A small tambourine often used alongside a Tabla.
Dancer, instrumentalist, vocalist, Karim Nagi
There are three principal styles of Arab dance: Classical, folkloric, and contemporary. Countries, regions, nomadic groups, and even social classes have their own unique styles of movement.
Dancing is seen as a healthy social activity and can be a wonderful way of commemorating a special occasion. The contemporary dance began to take on new momentum in the 1930s when the Egyptian film industry fed the public’s appetite for professional choreography.
During family gatherings, people may perform one or more of the following: Line dance, circle dance, women’s dance, men’s dance, or a ceremonial dance if it is appropriate to the occasion. Dancing brings people together, both literally and metaphorically, and is a popular social pastime in Arab culture.In a few instances, men and women do not dance together. For example, during a line dance, they will form gender-segregated lines.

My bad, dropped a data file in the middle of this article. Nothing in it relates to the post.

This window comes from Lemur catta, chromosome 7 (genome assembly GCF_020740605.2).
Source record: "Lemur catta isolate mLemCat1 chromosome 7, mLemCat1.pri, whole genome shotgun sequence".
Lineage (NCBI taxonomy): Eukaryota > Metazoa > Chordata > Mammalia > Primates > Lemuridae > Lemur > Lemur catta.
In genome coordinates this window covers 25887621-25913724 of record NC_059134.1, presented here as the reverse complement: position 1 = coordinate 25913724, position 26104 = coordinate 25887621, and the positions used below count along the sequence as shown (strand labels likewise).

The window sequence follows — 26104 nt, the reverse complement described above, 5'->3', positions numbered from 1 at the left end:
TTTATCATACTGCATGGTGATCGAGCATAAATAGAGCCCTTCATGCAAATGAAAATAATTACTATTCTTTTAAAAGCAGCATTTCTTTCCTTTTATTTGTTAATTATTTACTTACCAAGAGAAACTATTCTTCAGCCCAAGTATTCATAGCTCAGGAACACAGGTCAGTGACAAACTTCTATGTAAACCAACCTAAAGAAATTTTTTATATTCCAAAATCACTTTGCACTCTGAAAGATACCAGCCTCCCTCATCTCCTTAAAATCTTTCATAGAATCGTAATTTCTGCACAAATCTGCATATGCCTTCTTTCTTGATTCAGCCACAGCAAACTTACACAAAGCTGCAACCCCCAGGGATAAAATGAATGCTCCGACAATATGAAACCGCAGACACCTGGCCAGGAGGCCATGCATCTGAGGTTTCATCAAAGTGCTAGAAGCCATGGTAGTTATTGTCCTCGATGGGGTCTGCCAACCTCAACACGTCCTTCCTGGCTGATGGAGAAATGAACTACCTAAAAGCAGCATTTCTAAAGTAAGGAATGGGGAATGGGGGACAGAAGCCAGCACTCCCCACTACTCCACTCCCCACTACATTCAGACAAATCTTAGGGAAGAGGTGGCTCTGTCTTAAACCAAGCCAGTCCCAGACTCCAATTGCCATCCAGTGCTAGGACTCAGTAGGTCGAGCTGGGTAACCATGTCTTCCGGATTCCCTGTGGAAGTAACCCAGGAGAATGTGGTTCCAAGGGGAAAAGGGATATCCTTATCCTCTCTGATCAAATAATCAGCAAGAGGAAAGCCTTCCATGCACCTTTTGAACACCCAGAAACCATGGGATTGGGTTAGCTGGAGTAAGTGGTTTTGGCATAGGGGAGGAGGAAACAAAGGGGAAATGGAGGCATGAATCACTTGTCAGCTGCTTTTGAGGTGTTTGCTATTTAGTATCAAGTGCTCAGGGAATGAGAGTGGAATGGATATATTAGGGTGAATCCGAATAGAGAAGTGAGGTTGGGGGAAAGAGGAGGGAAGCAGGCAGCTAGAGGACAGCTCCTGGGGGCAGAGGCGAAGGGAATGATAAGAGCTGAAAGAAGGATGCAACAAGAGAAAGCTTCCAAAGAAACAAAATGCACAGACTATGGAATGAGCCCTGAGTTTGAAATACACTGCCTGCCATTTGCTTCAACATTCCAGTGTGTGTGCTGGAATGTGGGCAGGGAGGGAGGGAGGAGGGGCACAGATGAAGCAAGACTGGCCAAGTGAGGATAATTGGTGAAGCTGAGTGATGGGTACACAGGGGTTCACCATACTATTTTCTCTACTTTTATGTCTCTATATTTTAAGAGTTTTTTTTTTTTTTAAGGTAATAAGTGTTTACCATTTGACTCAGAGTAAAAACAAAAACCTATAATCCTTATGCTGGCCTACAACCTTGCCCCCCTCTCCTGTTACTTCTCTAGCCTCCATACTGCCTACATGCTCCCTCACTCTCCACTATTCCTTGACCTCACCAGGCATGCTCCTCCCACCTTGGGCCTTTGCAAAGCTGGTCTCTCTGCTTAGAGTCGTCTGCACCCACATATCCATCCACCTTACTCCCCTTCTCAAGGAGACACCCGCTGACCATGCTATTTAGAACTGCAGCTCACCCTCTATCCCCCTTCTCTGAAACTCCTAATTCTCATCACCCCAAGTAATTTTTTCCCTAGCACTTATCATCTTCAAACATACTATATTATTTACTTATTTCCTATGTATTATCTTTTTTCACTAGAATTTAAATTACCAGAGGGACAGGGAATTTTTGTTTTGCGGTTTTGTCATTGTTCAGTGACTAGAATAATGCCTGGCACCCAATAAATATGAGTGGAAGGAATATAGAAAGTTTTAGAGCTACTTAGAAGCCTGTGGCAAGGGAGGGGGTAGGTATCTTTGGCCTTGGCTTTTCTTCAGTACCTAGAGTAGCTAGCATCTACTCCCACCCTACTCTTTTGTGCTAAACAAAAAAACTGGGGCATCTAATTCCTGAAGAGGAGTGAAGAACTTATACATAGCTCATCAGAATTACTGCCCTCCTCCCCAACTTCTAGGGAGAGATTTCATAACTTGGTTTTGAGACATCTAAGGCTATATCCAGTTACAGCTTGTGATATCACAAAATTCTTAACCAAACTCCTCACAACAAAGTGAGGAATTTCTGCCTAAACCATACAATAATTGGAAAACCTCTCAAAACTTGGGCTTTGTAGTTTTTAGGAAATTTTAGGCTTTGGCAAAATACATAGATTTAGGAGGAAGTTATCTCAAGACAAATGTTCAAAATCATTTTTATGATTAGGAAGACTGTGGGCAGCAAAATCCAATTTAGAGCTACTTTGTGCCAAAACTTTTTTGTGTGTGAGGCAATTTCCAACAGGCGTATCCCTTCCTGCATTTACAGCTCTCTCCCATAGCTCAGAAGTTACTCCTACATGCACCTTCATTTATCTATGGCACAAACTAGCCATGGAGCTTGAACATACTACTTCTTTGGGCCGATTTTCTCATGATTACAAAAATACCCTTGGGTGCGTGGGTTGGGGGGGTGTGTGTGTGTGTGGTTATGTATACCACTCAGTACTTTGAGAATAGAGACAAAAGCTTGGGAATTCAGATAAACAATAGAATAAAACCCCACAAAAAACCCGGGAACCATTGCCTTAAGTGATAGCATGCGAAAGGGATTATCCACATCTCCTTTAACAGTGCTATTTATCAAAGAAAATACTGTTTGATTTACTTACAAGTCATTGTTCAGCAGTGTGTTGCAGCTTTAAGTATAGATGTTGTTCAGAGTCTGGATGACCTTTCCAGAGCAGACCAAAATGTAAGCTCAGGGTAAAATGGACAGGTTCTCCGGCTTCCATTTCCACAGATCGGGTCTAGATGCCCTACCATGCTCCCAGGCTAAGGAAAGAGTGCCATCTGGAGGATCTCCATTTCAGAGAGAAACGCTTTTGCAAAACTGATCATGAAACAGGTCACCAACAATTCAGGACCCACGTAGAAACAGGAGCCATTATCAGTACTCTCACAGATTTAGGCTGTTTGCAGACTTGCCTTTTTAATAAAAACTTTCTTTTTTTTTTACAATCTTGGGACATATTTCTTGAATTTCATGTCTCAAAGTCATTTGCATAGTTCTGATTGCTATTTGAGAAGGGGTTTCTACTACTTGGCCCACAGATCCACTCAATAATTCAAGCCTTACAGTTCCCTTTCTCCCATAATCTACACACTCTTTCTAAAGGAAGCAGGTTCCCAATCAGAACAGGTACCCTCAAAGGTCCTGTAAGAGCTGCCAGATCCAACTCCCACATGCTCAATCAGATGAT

Why not set new family traditions?
You can also make your own traditions. Pick something that reflects your core values, and make it a family ritual. For instance, if your family values charity and generosity, why not set aside an afternoon and make some food for a local homeless shelter? Combining old and new traditions will generate happy memories that will last for years to come.
Many Arab and Arab Americans of certain religious group did form a tradition of providing an abundance of food and gifts to friends of different religion on their holidays.